But most entrepreneurs tire quickly of simply spending their hard-earned money on material pursuits. The plundering entrepreneur is confident and often wants new and bigger challenges. But there is a reality check to be had at this level. Does the entrepreneur have the skill and the staff to move to the next level? Can the entrepreneur sell the business? What is the right price? Who can help the entrepreneur prepare for sale? Do the children want to work in the business? Are they qualified? What will the employees think? Should I leave the business to my children?

If the entrepreneur decides to sell to a third party or even to the employees, there is a considerable amount of work to be done. The entrepreneur needs to ensure a well-trained management team is in place to attract the highest price. The entrepreneur also needs to improve earnings by increasing revenue and cutting expenses – including, perhaps, those quasipersonal expenses that the entrepreneur was paying out of the business that may or may not have been truly necessary business expenses.

One very critical point for the entrepreneur to remember: You will probably make more money operating your business than you will selling your business.

And of course there are taxes due upon sale. Entrepreneurs are well-advised to assemble an experienced team of advisors years before selling to ensure they can get the highest price and pay the least tax. CPAs are a great resource for certain year-to-year tax savings ideas. But entrepreneurs really need an experienced tax attorney to help them get the most after-tax dollars upon selling. And a good M&A attorney is a must to ensure the entrepreneur keeps the sale proceeds instead of losing them to future lawsuits over inaccurate representations and warranties made to the buyer. To get the right results, a selling entrepreneur should expect to spend substantial sums on professional fees. This may be the single largest financial transaction of the entrepreneur’s life, and this is not the time to cut corners.

Of course, if the entrepreneur has brought the children into the business, there is an entirely different dynamic. Are the children prepared to take the business to the next level? What are the income, gift, and estate tax consequences of gifting or selling the business to the children? Most successful entrepreneurs have a 40% silent partner – Uncle Sam. It is not uncommon to lose 40% of a valuable business – including the value added by children working in the business – to estate taxes if the entrepreneur fails to plan well in advance of death. The estate tax can be mitigated via thoughtful, proactive planning. And it is, in fact, optional for those who plan well in advance and integrate significant philanthropic gifts.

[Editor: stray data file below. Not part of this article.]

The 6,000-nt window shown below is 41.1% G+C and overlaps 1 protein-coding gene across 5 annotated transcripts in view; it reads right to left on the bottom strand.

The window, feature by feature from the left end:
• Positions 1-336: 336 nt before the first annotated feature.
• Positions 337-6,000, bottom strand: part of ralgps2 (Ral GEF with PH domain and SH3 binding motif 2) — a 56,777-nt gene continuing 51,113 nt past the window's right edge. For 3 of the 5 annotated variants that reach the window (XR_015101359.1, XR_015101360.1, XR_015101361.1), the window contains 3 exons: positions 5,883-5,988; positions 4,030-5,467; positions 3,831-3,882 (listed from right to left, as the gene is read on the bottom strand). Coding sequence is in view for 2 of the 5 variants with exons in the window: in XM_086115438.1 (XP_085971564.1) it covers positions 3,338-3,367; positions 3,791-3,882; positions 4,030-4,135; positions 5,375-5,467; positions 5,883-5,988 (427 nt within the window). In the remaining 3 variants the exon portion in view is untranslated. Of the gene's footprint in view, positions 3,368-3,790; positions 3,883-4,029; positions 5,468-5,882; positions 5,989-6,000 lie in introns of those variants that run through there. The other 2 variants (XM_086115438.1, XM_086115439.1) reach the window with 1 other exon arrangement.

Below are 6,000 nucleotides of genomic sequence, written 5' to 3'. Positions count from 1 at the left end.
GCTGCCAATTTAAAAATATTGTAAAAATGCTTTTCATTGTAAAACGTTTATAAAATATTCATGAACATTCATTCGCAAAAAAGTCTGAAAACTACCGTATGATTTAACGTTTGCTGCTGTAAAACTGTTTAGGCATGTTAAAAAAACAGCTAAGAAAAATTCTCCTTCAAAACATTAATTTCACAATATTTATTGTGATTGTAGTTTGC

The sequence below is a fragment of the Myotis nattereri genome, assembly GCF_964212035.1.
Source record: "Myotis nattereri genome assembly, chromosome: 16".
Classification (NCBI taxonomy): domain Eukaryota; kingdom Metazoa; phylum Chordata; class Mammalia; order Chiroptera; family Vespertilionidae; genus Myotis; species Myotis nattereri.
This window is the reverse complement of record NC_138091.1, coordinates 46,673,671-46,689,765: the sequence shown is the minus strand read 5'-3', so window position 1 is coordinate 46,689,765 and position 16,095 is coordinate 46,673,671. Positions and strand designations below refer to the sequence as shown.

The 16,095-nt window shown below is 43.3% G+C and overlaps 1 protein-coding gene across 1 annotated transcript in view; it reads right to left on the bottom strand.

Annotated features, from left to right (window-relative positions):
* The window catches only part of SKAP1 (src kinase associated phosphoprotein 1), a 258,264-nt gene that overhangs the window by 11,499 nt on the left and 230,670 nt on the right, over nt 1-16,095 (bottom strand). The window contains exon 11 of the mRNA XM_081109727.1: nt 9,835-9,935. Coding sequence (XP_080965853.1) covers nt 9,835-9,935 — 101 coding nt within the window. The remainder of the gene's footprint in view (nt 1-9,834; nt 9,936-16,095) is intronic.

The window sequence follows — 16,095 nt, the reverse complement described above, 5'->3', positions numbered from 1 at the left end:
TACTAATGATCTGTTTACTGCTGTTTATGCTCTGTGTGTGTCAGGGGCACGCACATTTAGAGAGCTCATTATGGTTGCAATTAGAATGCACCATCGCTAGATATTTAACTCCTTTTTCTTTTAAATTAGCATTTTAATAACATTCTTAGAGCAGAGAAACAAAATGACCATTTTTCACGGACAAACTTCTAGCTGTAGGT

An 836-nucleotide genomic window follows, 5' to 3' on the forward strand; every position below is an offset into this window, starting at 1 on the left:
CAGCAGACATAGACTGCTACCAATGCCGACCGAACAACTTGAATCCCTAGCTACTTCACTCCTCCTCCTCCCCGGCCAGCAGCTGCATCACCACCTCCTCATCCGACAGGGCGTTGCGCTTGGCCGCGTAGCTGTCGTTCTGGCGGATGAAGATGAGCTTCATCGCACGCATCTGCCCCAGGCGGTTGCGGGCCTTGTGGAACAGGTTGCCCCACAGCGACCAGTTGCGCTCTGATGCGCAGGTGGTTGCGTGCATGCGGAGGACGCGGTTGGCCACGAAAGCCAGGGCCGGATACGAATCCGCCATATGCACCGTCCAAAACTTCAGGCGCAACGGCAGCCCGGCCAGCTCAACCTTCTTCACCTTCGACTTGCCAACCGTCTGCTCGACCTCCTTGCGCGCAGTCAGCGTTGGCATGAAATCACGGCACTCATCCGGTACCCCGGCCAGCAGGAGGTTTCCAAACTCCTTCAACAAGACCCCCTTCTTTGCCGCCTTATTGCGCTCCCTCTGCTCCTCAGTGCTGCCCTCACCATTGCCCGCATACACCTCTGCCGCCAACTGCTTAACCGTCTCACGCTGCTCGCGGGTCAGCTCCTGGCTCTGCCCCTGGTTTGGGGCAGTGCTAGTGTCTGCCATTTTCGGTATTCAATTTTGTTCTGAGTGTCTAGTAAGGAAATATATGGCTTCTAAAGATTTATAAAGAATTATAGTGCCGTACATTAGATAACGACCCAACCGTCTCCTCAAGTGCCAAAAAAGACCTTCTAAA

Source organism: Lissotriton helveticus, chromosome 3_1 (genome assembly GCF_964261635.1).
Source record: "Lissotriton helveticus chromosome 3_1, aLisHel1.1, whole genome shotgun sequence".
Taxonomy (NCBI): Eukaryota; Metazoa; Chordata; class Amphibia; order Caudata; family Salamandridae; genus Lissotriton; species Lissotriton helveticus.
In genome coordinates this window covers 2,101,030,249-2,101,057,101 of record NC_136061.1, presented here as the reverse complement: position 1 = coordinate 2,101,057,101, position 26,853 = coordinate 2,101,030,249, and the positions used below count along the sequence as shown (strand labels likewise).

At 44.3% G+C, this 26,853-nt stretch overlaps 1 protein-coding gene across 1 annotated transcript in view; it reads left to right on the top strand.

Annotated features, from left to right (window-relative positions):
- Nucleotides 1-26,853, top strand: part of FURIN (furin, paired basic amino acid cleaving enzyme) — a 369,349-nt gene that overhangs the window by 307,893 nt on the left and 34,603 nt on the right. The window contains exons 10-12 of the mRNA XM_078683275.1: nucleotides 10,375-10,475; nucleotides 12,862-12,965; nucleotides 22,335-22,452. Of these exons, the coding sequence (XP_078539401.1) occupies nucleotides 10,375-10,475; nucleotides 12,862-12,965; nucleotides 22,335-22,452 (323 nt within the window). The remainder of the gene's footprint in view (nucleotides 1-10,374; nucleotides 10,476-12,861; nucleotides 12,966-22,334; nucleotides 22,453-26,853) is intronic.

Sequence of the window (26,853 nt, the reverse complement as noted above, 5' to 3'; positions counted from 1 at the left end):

So there you have it. The lifecycle of the entrepreneurial business. It is a wild and crazy ride, filled with both excitement and heartbreak. At Brown & Streza, we are entrepreneurial attorneys. We love this wild and crazy ride. Let us partner with you as you go through the peaks and valleys, the triumphs and the challenges. We have been there before, and we would love to help you through your own adventure.

About Brown & Streza LLP
Brown & Streza LLP is a law firm providing exceptional, integrated legal services in the areas of tax, estate, business, and charitable planning, mergers and acquisitions, business succession planning, trust and estate administration, and real estate. We serve families, businesses, entrepreneurs, investors, philanthropists, and charitable organizations. We provide caring service, deep expertise, innovative solutions, and a stable, professional, and well-respected staff while embracing and communicating that life is more than wealth.